The crazy ant has been intercepted at least 161 times since 1988 in Australian ports, with 40% of the interceptions in NSW ports (DECC, 2005).

    The crazy ant infestation on Goodwood Island on the NSW North Coast is subject to an eradication programme, using poisoned baits, being carried out by the NSW Department of Primary Industries' Biosecurity, Compliance and Mine Safety Directorate and the Department of Environment and Conservation (DECC, 2005).

    New Zealand
    Harris and Barker (2007) report that "New Zealand is probably too cold for A. gracilipes and S. geminata, so management of incursions of these species is probably unnecessary.
    Northeast Arnhem Land
    The eradication project in NE Arnhem Land is a collaboration between Dhimurru Land Management Aboriginal Corporation, CSIRO, Alcan Gove, Department of Environment and Heritage, Northern Territory Government, Indigenous Land Corporation and the Northern Land Council. The project which began in 2004, is expected to last for 4 years.

    The yellow crazy ant eradication project in northeast Arnhem Land is the largest eradication project for this ant on mainland Australia. In the interest of sharing knowledge of invasive ant management, Dr. Ben Hoffmann has provided a brief project description as well as the project protocols here for public use. The project protocols are dynamic, and as such are updated from time to time as new knowledge is obtained or as requirements change.

    Please follow these links to read Brief Project Description and Project protocols.

    Any queries relating to these documents can be directed to Ben.Hoffmann@csiro.au

    Northern Territory
    The eradication campaign should be starting soon, and will follow the protocols developed for the control of this ant on Christmas Island.
    Nu’ulua
    An operational plan to eradicate Pacific rats is being prepared by David Butler Associates Ltd in consultation with the Ministry of Natural Resources, Environment and Marine (Samoa) and Pacific Invasive Initiative (PII) staff. In addition to eradicating rats it is proposed to experimentally reduce yellow crazy ant (A. gracilipes) densities on Nu’ulua Island.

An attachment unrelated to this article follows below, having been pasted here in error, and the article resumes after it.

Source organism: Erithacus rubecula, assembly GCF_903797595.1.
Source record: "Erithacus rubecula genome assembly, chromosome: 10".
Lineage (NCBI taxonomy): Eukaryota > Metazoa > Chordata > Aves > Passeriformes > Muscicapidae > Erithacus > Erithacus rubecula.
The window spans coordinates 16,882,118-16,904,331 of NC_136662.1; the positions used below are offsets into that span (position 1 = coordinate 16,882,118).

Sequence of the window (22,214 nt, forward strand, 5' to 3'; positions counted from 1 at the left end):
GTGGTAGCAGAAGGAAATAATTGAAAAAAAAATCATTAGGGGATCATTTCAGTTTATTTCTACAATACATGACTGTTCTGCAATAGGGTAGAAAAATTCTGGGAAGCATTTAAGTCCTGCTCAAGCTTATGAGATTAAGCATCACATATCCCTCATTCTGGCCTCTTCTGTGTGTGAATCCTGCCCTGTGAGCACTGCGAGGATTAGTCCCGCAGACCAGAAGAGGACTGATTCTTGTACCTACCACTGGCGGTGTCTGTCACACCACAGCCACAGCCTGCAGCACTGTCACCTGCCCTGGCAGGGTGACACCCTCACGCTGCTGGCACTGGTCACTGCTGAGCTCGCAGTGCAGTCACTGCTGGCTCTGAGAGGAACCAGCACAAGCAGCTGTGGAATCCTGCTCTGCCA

Queensland
    The crazy ant is a Class 1 declared pest animal in Quennsland. A Class 1 pest is one that is not commonly present in Queensland, and if introduced would cause an adverse economic, environmental or social impact. Class 1 pests established in Queensland are subject to eradication from the state. Landowners must take reasonable steps to keep land free of Class 1 pests.

    Incursions which have been detected are monitored and re-treated as and when required. The treatment outlined by the Department of Natural Resources, and Water; Governement of Queensland is as follows:

    Outbreaks of crazy ants can be controlled and may be eradicated with baits treated with the insecticide Fipronil, if they are detected before any large scale spread occurs. Protein bait pellets made of commercial fishmeal laced with insecticide are spread in the vicinity of the nests. The foraging ants then collect the pellets and carry them back to the colony. Once introduced to the nest, the bait is shared around the colony, eventually being given to the queens. As the queens are the only ants able to reproduce, the death of the queen ensures that the colony is destroyed. The baits look like small chook pellets and are scattered over grassed and dirt areas. Where it is not possible to scatter the pellets bait stations will be used. The bait stations will be either white discs (10cm across) or a piece of black tube (10cm long), covered by a fine steel mesh and securely fixed to the ground to ensure that the stations are not interfered with by dogs and other wildlife. The bait stations will be removed when the ant population has been destroyed. Signs will indicate where bait stations have been laid. Please follow this link for more details Crazy ants: Warning